Fontaines D.C.: Tender Joy
A gravestone in Coventry bears the phrase ‘In ár gcroíthe go deo’ (‘in our hearts forever’, in Irish). It marks the resting place of Margaret Keane, a County Meath-born woman who was prominent in Coventry’s Irish community and the Gaelic Athletic Association. In early 2020, her family was denied a request to have the epitaph engraved without an accompanying translation by the local diocese, for fear it was “provocative” and would be misunderstood as a political statement.
The Keane family’s struggle for recognition stoked the memory of prejudice and trauma faced by Irish communities in England, and it made a big impact on Fontaines D.C. At the heart of the Dublin band’s third studio album, Skinty Fia, beats the theme of contemporary Irish identity and displacement. In ár gcroíthe go deo is the record’s first track.
© Jamie Salmons
“Margaret’s family actually reached out when they heard the name,” shares the band’s frontman Grian Chatten. “They played it at her graveside. Whatever fears I had of being insensitive to her family and story, and to exploring Irishness from my perspective as someone who has left Ireland for England, melted away.”
The band had just finished laying down the track’s haunting opener, the Irish phrase sung in a stark, choir-like minor key, when they heard that the family had won their appeal against the local diocese. Their message was inscribed, sans translation, on Keane’s gravestone on Saint Patrick’s Day last year. “We wouldn’t have performed it as we did, I think, had we heard the incredible news before. It holds something special in it, a conviction,” Chatten asserts.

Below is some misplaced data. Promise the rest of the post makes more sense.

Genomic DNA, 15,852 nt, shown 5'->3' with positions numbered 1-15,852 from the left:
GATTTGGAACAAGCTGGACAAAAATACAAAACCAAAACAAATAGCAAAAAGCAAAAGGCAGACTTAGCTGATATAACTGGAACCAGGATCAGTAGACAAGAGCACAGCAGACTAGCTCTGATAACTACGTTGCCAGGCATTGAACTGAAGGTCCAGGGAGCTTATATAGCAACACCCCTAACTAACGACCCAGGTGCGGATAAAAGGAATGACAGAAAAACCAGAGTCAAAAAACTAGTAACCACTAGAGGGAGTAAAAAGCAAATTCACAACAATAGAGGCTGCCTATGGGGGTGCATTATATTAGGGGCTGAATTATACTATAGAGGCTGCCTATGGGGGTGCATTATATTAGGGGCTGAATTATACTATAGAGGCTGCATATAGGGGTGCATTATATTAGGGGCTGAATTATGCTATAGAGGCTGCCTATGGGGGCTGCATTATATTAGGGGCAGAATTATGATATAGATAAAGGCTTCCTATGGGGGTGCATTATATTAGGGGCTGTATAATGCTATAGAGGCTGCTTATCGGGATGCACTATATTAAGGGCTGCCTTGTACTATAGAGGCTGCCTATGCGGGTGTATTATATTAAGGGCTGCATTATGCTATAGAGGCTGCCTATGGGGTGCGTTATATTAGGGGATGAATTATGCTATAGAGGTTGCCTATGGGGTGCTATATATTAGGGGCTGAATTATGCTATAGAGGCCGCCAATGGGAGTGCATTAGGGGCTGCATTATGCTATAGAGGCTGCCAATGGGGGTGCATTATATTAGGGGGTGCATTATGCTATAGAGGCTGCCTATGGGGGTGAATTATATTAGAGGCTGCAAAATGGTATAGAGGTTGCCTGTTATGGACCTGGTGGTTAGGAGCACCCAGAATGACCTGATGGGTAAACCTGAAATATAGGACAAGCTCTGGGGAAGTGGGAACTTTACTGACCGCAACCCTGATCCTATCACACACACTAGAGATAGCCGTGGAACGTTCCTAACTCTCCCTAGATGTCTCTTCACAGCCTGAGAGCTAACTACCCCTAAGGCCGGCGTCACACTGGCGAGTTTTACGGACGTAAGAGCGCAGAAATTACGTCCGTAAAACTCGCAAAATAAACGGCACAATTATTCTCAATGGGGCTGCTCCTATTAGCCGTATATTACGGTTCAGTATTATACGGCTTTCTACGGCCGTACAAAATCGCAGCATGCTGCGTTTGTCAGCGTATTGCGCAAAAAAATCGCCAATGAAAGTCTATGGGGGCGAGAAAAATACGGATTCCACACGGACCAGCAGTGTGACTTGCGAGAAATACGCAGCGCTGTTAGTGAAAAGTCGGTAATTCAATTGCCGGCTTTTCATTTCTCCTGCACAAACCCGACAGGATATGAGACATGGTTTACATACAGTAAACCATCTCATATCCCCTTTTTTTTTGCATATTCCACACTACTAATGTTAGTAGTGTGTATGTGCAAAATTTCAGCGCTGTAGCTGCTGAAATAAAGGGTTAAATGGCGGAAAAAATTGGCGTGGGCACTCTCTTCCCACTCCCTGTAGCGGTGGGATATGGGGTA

Fontaines D.C. have been fearless and fervent in their storytelling since their 2019 debut, Dogrel, which takes its name from a form of lowbrow poetry, doggerel. (The band – comprised of Chatten, Carlos O’Connell, Conor Curley, Conor Deegan and Tom Coll – met at music college in Dublin, where they bonded over the rhythmic style.) They toured their acclaimed, Mercury Prize-nominated record around the world, marking them out as Irish post-punk prophets with an ability to broach both specific and universal issues with deep empathy.
© Jamie Salmons
Their debut was borne from a shared love of James Joyce’s poetry, nights spent in Dublin pubs, and their rage at the inequality rife in the Irish capital they call home. Their second album, 2020’s Grammy-nominated A Hero’s Death, uncoupled itself from Dogrel with a rawer and more inward-looking approach: a study in parsing mutual feelings of burnout and strained inter-band relationships. “For me, the risk is to do the same thing as last time,” affirms Chatten. “I’m not concerned about presenting a throughline. It’s not my job to steadily supply tunes that people expect from us – it’s to maintain a healthy relationship with my own creativity. I’m not gonna live forever.”
Skinty Fia reaches new levels of lyrical and musical evolution. It takes the boisterous sounds of Dogrel and the meditative passages of A Hero’s Death into the realms of the cinematic. “We felt quite brave with where we could go next,” Chatten admits. There’s a refreshing dexterity in tracks that elevate guitars with drum’n’bass-influenced percussion, choral harmonies, a solo accordion. Its vivid storylines and characters oscillate from the personal to the political.